During a Red Sox summer game on NESN, Don Orsillo brought up an interesting point that didn't really resonate with me until just now.
Orsilllo felt that the Tampa Bay Rays, with their hot streak from late May through July, peaked too soon. For the most part, Orsillo and his predilections nailed it on the head; the Rays were below .500 for August and have fared little better going into the home stretch for the postseason, falling seven-and-a-half behind Boston in the AL East and struggling to maintain their hold on the second wild card spot.
Then, you have the Los Angeles Dodgers, who have all but wrapped up the NL West division with the most improbable post-All star break tear since the 1954 Cleveland Indians and even look to eclipse that team with their current winning percentage (.818 compared the '54 Indians' .775). While it is indeed extraordinary, given that the Dodgers had to go on a hot streak just to get back to .500 before the break and have yet to stall since, Los Angeles has had little posteason success in recent years, having won West Division titles in '04 and '08, but failing to have won a World Series or even a National League championship since 1988.
Whatever hot streaks or tears a team has been on, they have to check those at the door to the playoffs; the slate's wiped clean and, for lack of a less cliched term, it's a whole different ballgame. So how does Boston stand out from these two teams and others gearing up for the playoffs? What nuance will allow them to maintain their momentum shifting from regular season ball to the grueling, more mentally taxing mindset of the postseason?
Boston has slowly, but surely reestablished itself as the one of the most prominent threats for the postseason, and it hasn't been because of hot streaks or improbable, near record-breaking tears. It's because they have been consistent.
That's it, that's the Red Sox's biggest secret in 2013 that's not really a secret. Their record? Best in the AL and just topping Atlanta for the most wins in the majors, and the Sox haven't had a losing streak beyond three games. Their offense? Tops in nearly every category. Pitching? With the exception of Ryan Dempster, the BoSox have finally found a pitching rotation in Jon Lester, a rejuvenated John Lackey, a big-time acquisition in Jake Peavy and even Felix Doubront, to a lesser degree, mind you, that can go long innings, keep batters on their toes and keep things a little less daunting for the bullpen when they make their entrance.
The bullpen, typically a big-time question mark for the Sox, has also shown a marked improvement. Koji Uehara has been a great set-up man for Junichi Tazawa over the last few months, and the two relievers have proven essential in cutting off and closing the door on opposing offense, giving the Red Sox the chance for many of their amazing comebacks and walk-off wins over the 2013 season. Rookie reliever Brandon Workman showed great potential for strikeouts in his three quality starts with the Sox, with a 5.5 K/BB ratio and a 3.54 ERA to boot, and it can only improve with shorter, more explosive stints out of the bullpen.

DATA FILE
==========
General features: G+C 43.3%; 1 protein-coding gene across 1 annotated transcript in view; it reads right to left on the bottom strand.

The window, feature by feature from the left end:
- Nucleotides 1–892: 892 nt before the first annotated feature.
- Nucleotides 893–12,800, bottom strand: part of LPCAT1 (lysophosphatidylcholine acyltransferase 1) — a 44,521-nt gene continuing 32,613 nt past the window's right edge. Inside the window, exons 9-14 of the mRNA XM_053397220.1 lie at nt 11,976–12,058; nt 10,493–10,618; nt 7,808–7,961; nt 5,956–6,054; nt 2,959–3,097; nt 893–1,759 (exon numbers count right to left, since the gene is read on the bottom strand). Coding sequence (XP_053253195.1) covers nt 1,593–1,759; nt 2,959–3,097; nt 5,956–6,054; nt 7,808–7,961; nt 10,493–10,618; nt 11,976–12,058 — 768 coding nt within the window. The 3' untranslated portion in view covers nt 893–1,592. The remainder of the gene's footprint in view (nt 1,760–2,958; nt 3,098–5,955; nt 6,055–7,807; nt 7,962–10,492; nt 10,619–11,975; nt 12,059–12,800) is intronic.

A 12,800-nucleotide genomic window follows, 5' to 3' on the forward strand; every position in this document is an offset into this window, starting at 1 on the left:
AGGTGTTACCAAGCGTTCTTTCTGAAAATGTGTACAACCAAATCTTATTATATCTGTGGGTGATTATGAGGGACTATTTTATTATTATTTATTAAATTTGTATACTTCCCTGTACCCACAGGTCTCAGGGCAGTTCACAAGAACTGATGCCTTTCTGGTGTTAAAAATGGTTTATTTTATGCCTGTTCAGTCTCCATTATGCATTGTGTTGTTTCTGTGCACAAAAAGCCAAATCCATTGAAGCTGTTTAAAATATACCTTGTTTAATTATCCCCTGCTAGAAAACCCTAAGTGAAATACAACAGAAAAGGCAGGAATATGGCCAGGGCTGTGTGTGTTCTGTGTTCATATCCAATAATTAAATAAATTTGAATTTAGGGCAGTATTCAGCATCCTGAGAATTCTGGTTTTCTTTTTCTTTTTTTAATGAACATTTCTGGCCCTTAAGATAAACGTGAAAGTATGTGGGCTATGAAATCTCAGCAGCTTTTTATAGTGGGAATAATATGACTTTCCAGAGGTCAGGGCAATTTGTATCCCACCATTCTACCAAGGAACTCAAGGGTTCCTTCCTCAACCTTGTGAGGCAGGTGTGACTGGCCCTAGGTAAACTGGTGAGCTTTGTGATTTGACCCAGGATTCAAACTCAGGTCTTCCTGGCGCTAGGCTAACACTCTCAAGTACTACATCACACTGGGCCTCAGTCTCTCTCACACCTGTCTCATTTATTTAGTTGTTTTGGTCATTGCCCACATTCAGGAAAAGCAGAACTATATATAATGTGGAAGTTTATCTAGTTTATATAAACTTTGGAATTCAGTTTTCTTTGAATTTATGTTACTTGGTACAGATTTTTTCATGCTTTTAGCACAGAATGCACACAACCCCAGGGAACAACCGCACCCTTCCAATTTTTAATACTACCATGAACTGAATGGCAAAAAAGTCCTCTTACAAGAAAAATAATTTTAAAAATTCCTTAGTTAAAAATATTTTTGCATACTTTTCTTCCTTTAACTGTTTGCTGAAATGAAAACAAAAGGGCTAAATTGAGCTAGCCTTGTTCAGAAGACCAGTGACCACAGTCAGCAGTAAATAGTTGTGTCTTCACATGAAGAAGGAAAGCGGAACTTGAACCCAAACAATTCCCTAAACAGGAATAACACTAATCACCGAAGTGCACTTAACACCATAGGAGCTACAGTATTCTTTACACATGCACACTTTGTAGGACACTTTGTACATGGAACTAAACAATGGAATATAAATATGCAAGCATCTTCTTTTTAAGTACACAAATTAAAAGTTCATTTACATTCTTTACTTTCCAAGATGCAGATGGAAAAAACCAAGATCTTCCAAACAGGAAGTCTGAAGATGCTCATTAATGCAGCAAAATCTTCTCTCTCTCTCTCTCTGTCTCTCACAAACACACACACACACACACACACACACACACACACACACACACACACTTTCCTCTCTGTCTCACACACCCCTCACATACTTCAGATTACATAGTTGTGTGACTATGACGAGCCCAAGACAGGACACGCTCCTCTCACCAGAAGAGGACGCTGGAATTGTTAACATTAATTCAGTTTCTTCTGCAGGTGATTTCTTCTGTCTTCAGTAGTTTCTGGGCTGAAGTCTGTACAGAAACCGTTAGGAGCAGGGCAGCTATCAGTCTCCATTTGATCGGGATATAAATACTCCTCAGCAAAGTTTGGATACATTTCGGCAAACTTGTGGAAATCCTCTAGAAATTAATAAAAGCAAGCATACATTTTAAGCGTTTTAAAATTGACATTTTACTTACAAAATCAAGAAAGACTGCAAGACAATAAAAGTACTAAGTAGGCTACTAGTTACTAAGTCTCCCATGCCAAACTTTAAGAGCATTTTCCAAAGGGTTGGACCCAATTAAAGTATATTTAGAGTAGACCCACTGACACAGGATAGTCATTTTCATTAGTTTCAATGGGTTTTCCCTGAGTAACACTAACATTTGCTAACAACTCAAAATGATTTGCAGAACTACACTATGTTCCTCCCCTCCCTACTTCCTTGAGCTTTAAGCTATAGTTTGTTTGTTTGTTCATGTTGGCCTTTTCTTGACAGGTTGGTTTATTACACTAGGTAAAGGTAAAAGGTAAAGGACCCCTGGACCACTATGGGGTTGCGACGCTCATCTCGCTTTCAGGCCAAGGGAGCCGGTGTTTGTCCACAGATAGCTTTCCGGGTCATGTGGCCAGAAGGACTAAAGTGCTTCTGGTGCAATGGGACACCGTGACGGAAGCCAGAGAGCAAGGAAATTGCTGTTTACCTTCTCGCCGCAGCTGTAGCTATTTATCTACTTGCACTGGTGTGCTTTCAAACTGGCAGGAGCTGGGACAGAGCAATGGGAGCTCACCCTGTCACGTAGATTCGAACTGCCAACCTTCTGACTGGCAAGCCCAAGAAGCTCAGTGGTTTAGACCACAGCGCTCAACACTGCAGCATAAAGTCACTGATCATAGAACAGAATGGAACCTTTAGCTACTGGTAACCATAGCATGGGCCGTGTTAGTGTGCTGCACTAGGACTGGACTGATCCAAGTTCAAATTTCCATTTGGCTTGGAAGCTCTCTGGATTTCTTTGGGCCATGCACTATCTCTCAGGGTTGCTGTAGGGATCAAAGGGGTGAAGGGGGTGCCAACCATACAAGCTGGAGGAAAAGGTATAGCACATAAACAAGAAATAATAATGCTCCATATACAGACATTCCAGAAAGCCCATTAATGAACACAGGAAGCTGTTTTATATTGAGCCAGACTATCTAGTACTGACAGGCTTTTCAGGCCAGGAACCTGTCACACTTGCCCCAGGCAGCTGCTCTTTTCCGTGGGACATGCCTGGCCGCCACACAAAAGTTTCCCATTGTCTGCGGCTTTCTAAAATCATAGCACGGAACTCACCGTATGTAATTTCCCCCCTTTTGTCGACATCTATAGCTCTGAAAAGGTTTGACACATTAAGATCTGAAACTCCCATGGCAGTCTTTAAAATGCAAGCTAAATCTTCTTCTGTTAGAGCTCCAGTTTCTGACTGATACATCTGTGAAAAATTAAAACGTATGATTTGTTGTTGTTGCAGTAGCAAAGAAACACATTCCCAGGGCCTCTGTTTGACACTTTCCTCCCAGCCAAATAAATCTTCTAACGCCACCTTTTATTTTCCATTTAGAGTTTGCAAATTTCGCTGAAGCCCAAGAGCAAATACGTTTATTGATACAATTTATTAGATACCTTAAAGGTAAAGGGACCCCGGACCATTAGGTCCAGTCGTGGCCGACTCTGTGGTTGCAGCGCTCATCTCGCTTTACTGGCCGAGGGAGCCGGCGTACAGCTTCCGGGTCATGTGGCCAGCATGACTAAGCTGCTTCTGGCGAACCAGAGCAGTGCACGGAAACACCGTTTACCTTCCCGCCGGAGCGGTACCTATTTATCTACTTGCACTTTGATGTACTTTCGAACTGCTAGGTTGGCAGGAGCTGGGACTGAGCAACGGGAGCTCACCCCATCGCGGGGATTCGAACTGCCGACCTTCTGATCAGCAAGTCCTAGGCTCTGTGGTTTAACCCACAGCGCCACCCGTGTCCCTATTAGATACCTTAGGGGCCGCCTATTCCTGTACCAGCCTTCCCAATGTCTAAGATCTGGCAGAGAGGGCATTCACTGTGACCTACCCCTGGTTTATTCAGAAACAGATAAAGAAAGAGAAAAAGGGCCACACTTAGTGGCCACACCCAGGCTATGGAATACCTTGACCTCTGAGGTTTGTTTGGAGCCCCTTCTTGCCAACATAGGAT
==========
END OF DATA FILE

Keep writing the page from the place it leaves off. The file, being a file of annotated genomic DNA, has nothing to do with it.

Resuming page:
The one real question that's plagued many Boston fans and analysts is Clay Buchholz's impending return to the pitching rotation and his role for the team in the playoffs. He has shown steady improvement on the comeback trail, particularly in his final rehab start for Pawtucket in a 7-2 victory with 52 strikes out of 71 pitches and 5 K's over 3-2/3 innings. He's been nothing but cautious, taking the recovery and rehab process one step at a time.
Buchholz is aware how essential his arm is to the Sox, particularly at playoff time. He comes back too soon and ends up back on the DL, the Sox lose their quintessential ace for the postseason and the potential spearhead in navigating the Sox to another World Series. While Boston has had good, solid pitching to further their big winning season, it takes GREAT pitching to win in the postseason, and for those first three months of the 2013 season, there were few greater than Clay Buchholz.
While Lester in recent starts has reminded us why he's a good hand and a lethal figure on the mound, it took him a summer of mental waffling to finally realize that he, along with Buchholz, will need to show that dominant mindset in the home stretch towards the postseason and establish themselves as the best 1-2 leading combo of any pitching rotation come playoff time.
If Buchholz shows in his upcoming start against Tampa Bay that he's the same as he was before, the 9-0 record in 12 starts, the 1.75 ERA, opponents batting only .195, and the Red Sox keep their good 2013 trends steady, there can be little doubt that the Red Sox won't just be a lock for the postseason, but will find themselves on the grandest stage of baseball once again.